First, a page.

wild bunny emergency

Discussion in 'Homesteading Questions' started by TexasArtist, Mar 7, 2005.

  1. TexasArtist

    TexasArtist Well-Known Member

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    While I was fixing dinner tonight my moms dog found a patch of baby bunnies. All but one were killed. How do I take care of the little guy??

    Details:
    Has hair but I have not seen the eyes open yet. Has been sleeping for about the past 3 hours. Smaller then the palm of my hand. I'm keeping him/her up on the fridge in a basket to stay warm.

    Thanks for the help
     
  2. Sparticle

    Sparticle Well-Known Member Supporter

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    www.bcrabbits.org/kits_article.pdf

    OR:
    http://www.rabbit.org/faq/sections/orphan.html#The%20Bunny%20is%20Wild%20and%20Really%20Orphaned%20-%20How%20do%20I%20care%20for%20it?[/url]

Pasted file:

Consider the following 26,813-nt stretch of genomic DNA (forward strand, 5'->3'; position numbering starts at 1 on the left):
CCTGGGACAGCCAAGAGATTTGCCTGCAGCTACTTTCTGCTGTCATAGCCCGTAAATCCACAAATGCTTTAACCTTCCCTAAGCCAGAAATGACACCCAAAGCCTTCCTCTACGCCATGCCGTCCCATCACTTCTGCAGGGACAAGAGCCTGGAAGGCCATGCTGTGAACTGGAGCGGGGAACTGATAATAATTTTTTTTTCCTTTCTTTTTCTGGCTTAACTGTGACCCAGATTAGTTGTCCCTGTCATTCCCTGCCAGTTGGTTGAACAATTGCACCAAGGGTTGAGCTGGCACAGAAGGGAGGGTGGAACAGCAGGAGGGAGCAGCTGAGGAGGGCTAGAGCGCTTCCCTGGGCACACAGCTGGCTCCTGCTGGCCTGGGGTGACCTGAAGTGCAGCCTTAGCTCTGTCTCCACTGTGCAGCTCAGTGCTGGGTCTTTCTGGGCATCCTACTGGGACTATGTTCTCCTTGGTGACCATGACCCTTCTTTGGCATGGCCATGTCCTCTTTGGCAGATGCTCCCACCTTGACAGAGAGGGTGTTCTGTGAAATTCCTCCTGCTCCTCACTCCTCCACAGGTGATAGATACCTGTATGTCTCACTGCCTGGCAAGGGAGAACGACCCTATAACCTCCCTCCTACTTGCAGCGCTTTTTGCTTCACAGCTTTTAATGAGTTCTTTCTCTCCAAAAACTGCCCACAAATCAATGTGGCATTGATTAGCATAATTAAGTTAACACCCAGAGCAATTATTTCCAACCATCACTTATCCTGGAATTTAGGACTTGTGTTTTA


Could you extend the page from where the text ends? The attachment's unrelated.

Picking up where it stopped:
If you scroll down enough (they want to make sure the mommy isn't just hiding) I think you'll find something?

    In summary:

    Feeding of True Orphans Age + Amount (This WILL vary depending on type of rabbit. It is impossible over the Internet to see your particular rabbit, so this is only approximate.) Use Goat Milk or KMR, regular not low fat. Add a pinch of acidophilus (aka Probiotic) to the formula to promote healthy gut flora. Formulas vary depending on region. Avoid Esbilac. FEED TWICE A DAY ONLY.

    Newborn to One Week: 2 - 2+1/2 cc/ml each feeding (two feedings per day).

    1-2 weeks: 5-7 cc/ml each feeding (two feedings per day). (depending on bunny..may be much LESS if smaller rabbit!) Newborn babies (if eyes closed) all need to be stimulated to urinate and defecate prior to or following feeding until their eyes open. (Except Jackrabbits do not). *See how to below.

    2-3 weeks: 7-13 cc/ml each feeding (two feedings). Domestic eyes open at about 10 days of age. Start introducing them to timothy and oat hay, pellets and water (always add fresh greens for wild ones).